SEA Currents: Sep 2017
I am happy to say that S-275 is officially at sea! We are just wrapping up an eventful first day out on the water. However, it doesn’t exactly feel like the day is through as we’ve quickly fallen into the routine of rolling 6-hour watches. Myself and the rest of C-watch, for example, are expecting a wake up at 0040 so we can be out on the deck at 0050 for dawn watch.
It was a very exciting morning aboard the Seamans. In order to be a fully functioning ship, every member of the crew (including all twenty-one students) participates in a rotating six-hour watch schedule. This means a group of people is always awake to be on lookout, do boat checks, stand at the helm, and make sure everything is working smoothly. Today was the first day of our regular watch schedule, and there was certainly a lot to see.
Welcome to SEA Semester aboard the Sailing School Vessel Robert C. Seamans. We’re in American Samoa, some 14 degrees south in the middle of the Pacific Ocean. 21 students and 13 staff are about to set forth on a voyage to Tonga and Fiji, before eventually making landfall in
New Zealand, 2000 miles to our south, six weeks from now.
For our last full day ashore at Pago Pago, American Samoa, S-275 went to a traditional Samoan umu at Reg and Su’a Wilson’s beautiful home. They are good friends of SEA Semester and are educators here on the island where they grew up and currently live on Reg’s family land. An umu is a feast that Samoans prepare typically every Sunday, and it’s kind of like our Sunday dinner or Thanksgiving, depending on how big your Sunday dinners are.
Greetings from Belfast! The Cramer is currently floating alongside a dock here at the shipyard, and we are all SO excited. Here’s a quick recap of everything that had to happen to get to this point!
All students, faculty, and staff have safely arrived aboard SSV Robert C. Seamans. After a full day of ship orientation yesterday, today’s mission is to enjoy an umu-a traditional Samoan earth oven feast-with our good friends Reg and Su’a Fitiao, at their home in nearby Leone. It is a mission we gladly accept. Tomorrow, we will be underway, sailing on to Tonga.
Well, the RCS blog has been hard to keep up with, with all of this hard work! We’ve been attacking all sorts of projects here and there, and just about everywhere. We’ve travelled all the way up the masts, to loosen the bottle screws in order to re-tension the stays. We’ve tarred the highest stays. And we’ve worked down to the depths, finishing stowing the food and lashing it in dry stores, getting everything sail-ready. And even to under the bowsprit, climbing and tarring the bobstay.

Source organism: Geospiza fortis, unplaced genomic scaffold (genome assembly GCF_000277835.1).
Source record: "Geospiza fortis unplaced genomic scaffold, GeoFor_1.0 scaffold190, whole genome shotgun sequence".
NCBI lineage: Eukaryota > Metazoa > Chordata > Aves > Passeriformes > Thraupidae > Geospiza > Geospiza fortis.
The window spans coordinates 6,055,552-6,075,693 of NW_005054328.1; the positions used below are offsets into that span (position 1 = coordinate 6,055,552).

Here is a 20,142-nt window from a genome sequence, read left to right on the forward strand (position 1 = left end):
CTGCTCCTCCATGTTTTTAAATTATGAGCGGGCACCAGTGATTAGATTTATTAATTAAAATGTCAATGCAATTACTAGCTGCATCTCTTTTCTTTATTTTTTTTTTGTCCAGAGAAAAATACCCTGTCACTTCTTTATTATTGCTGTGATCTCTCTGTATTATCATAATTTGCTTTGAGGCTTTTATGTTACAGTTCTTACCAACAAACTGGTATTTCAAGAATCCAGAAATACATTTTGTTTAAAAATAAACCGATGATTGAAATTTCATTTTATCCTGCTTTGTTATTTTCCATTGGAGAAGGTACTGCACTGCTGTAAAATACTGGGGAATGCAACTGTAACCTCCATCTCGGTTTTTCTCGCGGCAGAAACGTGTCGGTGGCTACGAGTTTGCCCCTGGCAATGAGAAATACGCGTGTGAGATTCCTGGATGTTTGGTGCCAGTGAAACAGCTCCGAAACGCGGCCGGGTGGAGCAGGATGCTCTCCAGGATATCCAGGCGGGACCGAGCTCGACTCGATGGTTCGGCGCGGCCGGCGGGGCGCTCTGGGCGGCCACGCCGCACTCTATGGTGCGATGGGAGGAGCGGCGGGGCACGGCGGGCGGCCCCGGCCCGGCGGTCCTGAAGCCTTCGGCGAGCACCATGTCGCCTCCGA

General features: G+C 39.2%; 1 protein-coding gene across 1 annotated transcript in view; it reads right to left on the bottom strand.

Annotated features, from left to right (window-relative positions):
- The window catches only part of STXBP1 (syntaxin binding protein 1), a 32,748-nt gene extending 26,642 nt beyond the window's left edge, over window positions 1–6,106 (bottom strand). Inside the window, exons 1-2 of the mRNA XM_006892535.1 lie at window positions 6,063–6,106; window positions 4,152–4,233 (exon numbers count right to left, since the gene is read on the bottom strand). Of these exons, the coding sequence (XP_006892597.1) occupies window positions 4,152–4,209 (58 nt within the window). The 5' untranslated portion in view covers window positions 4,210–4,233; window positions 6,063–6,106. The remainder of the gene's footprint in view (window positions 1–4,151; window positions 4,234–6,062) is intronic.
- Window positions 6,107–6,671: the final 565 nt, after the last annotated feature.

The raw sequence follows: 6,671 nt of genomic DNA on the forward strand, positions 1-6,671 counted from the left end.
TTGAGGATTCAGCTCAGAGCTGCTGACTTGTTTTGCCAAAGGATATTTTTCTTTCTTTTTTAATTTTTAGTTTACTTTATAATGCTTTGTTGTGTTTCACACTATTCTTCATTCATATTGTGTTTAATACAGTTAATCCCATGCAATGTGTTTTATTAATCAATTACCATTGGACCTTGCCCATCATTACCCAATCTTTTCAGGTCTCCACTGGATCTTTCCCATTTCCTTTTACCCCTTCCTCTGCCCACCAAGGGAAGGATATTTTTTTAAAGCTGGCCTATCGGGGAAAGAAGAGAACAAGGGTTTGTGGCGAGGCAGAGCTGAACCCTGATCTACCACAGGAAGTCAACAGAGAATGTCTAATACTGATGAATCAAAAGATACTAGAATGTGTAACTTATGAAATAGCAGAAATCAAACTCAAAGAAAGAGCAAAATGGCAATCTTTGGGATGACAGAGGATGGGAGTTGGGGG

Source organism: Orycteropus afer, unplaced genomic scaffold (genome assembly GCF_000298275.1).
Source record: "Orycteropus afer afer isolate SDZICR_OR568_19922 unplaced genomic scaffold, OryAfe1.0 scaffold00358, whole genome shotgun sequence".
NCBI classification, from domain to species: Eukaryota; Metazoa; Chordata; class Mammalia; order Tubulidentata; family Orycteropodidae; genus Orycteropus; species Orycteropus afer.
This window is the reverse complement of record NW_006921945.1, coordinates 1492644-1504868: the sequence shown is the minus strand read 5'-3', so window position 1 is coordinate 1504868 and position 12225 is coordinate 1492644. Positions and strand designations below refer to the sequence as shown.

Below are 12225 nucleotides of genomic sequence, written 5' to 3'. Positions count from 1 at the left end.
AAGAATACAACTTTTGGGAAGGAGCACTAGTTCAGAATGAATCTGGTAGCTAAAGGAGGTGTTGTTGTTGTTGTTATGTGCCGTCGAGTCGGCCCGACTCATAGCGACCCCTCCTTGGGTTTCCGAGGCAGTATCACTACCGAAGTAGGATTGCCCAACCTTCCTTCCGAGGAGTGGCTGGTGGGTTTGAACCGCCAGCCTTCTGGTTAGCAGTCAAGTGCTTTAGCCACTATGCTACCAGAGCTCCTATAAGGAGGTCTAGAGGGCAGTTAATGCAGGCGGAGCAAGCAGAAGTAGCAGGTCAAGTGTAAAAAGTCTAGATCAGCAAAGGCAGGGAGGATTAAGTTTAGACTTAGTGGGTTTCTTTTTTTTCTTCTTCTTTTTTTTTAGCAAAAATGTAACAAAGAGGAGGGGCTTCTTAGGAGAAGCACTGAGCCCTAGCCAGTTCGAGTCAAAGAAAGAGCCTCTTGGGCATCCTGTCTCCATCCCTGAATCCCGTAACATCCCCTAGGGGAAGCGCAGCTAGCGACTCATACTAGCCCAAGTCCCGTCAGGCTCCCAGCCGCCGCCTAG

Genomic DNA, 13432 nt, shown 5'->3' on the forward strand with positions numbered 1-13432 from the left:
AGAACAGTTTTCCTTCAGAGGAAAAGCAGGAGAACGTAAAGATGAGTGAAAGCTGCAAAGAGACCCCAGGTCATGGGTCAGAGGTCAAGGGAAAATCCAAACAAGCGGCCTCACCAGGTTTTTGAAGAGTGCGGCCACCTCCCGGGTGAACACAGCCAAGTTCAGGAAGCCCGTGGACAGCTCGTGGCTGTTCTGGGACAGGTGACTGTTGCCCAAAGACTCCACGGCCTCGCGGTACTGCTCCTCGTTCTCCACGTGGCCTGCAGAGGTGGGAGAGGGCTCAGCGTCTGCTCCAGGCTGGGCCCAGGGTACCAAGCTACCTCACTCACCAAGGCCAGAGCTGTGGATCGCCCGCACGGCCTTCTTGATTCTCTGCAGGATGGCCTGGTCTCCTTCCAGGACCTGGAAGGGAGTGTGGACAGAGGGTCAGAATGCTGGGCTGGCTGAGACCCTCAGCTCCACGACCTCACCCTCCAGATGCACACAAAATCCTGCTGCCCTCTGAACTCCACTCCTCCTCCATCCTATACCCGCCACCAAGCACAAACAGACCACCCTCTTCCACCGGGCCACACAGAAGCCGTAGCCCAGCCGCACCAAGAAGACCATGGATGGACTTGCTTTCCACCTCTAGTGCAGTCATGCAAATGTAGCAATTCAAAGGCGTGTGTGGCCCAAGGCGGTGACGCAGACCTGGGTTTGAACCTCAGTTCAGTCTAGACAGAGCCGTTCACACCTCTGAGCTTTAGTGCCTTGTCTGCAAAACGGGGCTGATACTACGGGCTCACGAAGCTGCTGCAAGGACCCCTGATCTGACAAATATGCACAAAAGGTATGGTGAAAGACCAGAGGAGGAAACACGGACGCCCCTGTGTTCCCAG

The students of S-275, Sustainability in Polynesian Island Cultures & Ecosystems, will join the SSV Robert C. Seamans on American Samoa by Monday, September 25th. They will depart around Monday November 6th to begin their second shore component in Auckland, New Zealand, after port stops in Tonga and Fiji.
Together with the rest of the world, we at SEA have followed news of the hurricanes that have caused such widespread destruction and loss in the Caribbean. Our hearts go out to our friends and collaborators and to the communities affected by the devastation.
Because communications have been interrupted, we still don’t have complete information about the well-being of our Caribbean friends and the condition of many of the places we regularly visit, though we are working hard to find out more. We can report, however, that the SSV Corwith Cramer was not in the region (it is currently in Belfast, Maine) and so our own SEA students and crew were not directly affected.
It’s getting exciting here in Belfast, as we prepare to move Cramer out of the shed. Currently, she is scheduled to emerge from the shed on Tuesday! She will greet the sunshine with her newly painted hull, which is looking very sharp.
While Cramer no doubt gets excited to get out and about, the crew are very busy getting everything ready. Mickey spends his hours in yard running around directing projects, and his hours outside of yard doing odd jobs to keep up with the work. When I asked him what engineering was up to, he replied, “reassembling the boat,” before hurrying off to another task.